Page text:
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International Courts as Agents of Legal Change: Evidence from LGBT Rights in Europe


Laurence R. Helfer


Duke University School of Law

Erik Voeten


Georgetown University - Edmund A. Walsh School of Foreign Service (SFS)

February 13, 2014

68:1 International Organization 77-110 (2014)

Abstract:     
Do international court judgments influence the behavior of actors other than the parties to a dispute? Are international courts agents of policy change or do their judgments merely reflect evolving social and political trends? We develop a theory that specifies the conditions under which international courts can use their interpretive discretion to have system-wide effects. We examine the theory in the context of European Court of Human Rights (ECtHR) rulings on lesbian, gay, bisexual and transgender (LGBT) issues by creating a new dataset that matches these rulings with laws in all Council of Europe (CoE) member states. We also collect data on LGBT policies unaffected by ECtHR judgments to control for the confounding effect of evolving trends in national policies. We find that ECtHR judgments against one country substantially increase the probability of national-level policy change across Europe. The marginal effects of the judgments are especially high where public acceptance of sexual minorities is low, but where national courts can rely on ECtHR precedents to invalidate domestic laws or where the government in power is not ideologically opposed to LGBT equality. We conclude by exploring the implications of our findings for other international courts.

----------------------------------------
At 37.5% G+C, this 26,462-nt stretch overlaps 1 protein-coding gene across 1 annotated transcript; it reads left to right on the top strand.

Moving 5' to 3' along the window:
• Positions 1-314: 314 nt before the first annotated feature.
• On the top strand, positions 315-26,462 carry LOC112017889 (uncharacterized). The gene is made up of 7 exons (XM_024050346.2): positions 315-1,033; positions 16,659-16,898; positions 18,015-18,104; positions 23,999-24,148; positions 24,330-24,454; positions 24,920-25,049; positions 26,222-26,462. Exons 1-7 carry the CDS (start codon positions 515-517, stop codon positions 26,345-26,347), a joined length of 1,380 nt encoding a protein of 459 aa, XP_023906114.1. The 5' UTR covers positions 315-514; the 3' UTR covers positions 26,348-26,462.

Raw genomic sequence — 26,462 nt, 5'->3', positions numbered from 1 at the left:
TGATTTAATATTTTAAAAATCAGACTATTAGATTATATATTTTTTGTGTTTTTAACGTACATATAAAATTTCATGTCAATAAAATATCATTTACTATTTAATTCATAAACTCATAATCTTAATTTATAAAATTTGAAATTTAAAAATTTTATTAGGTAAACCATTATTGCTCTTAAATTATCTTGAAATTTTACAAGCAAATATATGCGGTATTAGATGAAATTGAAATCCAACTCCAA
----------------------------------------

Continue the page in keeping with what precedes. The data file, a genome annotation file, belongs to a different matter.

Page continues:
Number of Pages in PDF File: 34

Keywords: human rights, European Court of Human Rights, ECHR, ECtHR, European Union, gay, lesbian, transgender, international courts, international tribunals, conditionality, judicial lawmaking

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Date posted: May 24, 2011 ; Last revised: February 13, 2014

Suggested Citation

Helfer, Laurence R. and Voeten, Erik, International Courts as Agents of Legal Change: Evidence from LGBT Rights in Europe (February 13, 2014). 68:1 International Organization 77-110 (2014). Available at SSRN: http://ssrn.com/abstract=1850526 or http://dx.doi.org/10.2139/ssrn.1850526

Contact Information

Laurence R. Helfer (Contact Author)
Duke University School of Law ( email )
210 Science Dr.
Box 90360
Durham, NC 27708
United States
+1-919-613-8573 (Phone)
HOME PAGE: http://law.duke.edu/fac/helfer/
Erik Voeten
Georgetown University - Edmund A. Walsh School of Foreign Service (SFS) ( email )
Washington, DC 20057
United States
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